(Updates with comments from governor in third paragraph.)
Oct. 26 (Bloomberg) -- Namibia’s central bank left its benchmark interest rate unchanged for a fifth consecutive meeting to support the economy’s recovery while inflation slowed.
The repo rate was kept at 6 percent, Bank of Namibia Governor Ipumbu Shiimi told reporters today in the capital, Windhoek. The bank has held the rate unchanged this year after reducing it at the last two meetings of 2010 to boost growth.
“Benign and low” inflation gives the bank an opportunity to keep supporting economic growth amid a weak and “uncertain” global economy, Shiimi said.
Inflation in Namibia, the world’s biggest miner of offshore diamonds and the fourth-largest producer of uranium, slowed to 5.3 percent in September from 5.4 percent a month earlier, the statistics office said on Oct. 11. The economy will probably expand less than an initial forecast of 4.1 percent for 2011, according to the central bank.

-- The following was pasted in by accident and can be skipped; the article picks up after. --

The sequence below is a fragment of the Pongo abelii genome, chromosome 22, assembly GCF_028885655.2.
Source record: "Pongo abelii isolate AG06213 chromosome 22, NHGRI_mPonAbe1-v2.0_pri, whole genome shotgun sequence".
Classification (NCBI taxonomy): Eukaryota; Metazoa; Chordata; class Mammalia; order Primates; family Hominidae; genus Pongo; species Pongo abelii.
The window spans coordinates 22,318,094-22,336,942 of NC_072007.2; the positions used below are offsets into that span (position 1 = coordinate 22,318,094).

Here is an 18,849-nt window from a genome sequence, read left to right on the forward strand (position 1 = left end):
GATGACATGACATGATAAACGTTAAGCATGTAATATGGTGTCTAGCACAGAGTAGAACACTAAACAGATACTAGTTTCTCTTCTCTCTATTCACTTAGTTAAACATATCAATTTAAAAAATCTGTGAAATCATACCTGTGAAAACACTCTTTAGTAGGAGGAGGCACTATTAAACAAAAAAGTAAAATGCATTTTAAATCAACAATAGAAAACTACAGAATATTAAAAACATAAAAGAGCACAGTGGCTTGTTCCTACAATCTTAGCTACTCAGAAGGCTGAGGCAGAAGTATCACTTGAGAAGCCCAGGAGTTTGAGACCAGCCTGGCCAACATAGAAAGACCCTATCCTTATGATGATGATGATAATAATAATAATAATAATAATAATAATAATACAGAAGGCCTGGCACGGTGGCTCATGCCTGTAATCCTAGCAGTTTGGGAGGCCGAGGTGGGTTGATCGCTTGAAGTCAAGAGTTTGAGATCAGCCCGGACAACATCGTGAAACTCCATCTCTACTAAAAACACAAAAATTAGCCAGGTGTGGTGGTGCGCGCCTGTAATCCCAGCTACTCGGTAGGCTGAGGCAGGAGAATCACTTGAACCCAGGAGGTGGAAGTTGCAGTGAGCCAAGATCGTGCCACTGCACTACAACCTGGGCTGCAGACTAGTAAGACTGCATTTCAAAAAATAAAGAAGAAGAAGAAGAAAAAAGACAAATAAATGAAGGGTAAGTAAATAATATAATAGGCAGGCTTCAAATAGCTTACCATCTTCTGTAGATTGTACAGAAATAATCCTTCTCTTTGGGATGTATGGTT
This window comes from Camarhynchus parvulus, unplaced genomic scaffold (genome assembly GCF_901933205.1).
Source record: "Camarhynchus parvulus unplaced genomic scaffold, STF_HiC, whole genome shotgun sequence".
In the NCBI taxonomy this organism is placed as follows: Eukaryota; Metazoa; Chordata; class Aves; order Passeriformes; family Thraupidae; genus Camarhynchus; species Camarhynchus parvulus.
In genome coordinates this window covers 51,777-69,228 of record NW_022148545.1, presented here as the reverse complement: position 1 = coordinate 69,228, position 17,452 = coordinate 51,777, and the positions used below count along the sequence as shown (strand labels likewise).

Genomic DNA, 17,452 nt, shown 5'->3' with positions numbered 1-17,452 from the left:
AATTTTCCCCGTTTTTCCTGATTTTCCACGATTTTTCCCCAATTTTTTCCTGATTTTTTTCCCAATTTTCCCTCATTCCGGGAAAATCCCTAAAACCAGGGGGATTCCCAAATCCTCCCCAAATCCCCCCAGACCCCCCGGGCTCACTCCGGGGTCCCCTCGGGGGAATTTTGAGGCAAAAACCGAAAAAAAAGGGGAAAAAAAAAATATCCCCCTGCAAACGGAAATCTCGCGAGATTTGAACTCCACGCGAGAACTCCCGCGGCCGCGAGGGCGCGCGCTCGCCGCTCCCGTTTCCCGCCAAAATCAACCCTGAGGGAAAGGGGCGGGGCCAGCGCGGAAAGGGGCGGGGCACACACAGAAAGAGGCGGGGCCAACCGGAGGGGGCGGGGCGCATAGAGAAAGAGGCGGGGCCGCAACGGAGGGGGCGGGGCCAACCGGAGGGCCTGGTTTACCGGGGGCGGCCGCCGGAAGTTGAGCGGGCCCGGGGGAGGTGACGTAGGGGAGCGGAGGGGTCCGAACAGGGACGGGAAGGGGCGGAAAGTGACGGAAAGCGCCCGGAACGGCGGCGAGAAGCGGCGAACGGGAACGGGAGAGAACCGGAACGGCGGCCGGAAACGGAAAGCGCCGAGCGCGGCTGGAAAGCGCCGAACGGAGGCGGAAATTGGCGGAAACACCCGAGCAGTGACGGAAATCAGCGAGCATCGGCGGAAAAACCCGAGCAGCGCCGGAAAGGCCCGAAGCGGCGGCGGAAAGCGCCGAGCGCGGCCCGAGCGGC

The rate decision is in line with the central bank of neighboring South Africa, which kept its benchmark rate at 5.5 percent last month. Namibia’s currency is pegged to the South African rand and the central bank generally follows monetary policy set by the South African Reserve Bank.
Namibia will sell its planned foreign bond when markets are “calm,” Shiimi said.
The southern African nation plans to sell as much as $500 million of bonds abroad after Moody’s rated its debt Baa3, the lowest investment-grade rating, according to a central bank official.
--Editors: Gordon Bell, Nasreen Seria
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